Even though the main protagonist and first person narrator of the story is immediately revealed to have killed a man, Yelena is a perfectly likable character. She makes no excuses for her actions, but there is a flashback on the very first page that gives the impression that she is not a bad person and that there is much more to this story than she is telling anyone, including us as readers. Also, even though she is not executed, she's not in the clear, either - if she is poisoned, her death will most likely be far more agonizing than her hanging would have been. As the novel progresses, we learn more about her past and her motivations and my main complaint with Yelena comes to the forefront. Although Yelena is amiable, she does seem to have the flaw of being far too perfect - she's intelligent and a fast learner when it comes to both attaining knowledge and fighting. (There's much more but to avoid spoilers I'm not going to list the rest of what I scribbled down in my outline notes.) This didn't bother me greatly since the novel was a lot of fun to read and she did have a lot of personal struggles, but it was a little irritating that she seemed to be able to do pretty much anything.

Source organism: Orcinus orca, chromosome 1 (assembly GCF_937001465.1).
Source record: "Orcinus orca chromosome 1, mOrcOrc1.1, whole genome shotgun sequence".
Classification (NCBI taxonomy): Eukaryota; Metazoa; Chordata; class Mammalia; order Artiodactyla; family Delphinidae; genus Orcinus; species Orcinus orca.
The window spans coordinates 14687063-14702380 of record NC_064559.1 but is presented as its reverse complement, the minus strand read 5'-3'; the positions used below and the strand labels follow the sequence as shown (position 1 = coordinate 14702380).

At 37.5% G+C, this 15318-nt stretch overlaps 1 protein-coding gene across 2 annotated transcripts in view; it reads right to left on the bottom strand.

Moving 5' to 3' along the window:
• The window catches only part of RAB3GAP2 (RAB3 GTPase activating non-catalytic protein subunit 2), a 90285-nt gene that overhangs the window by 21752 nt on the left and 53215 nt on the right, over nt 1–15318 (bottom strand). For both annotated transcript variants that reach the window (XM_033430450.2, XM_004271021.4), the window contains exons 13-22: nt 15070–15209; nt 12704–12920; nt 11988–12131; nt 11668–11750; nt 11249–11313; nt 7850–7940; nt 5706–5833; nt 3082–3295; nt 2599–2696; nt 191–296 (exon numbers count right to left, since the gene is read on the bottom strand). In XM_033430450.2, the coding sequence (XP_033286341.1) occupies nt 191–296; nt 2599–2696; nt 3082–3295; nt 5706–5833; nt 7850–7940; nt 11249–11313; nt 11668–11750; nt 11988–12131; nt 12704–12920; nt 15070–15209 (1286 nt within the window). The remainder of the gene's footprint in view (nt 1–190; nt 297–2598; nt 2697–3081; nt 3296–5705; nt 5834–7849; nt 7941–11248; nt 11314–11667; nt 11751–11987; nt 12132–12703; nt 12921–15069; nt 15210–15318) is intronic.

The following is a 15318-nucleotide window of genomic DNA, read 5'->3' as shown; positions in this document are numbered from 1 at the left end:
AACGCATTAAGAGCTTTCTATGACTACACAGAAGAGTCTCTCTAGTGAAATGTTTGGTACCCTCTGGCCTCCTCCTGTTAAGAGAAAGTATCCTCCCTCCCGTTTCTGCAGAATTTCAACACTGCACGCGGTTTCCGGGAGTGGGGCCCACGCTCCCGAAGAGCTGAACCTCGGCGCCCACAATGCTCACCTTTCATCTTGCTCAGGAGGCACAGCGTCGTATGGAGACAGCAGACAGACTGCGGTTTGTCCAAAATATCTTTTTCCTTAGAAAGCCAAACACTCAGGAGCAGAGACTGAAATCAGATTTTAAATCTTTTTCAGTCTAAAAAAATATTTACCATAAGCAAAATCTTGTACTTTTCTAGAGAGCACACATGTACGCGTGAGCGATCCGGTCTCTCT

Poison Study is an engaging read with a different perspective as seen through the eyes of a food taster for an important official. It makes one want to keep reading until the end, but it does suffer from some flat characterization and the main character's tendency toward mastering any and every challenge put before her. However, this wasn't a huge deal as it was a very enjoyable, well-paced book anyway.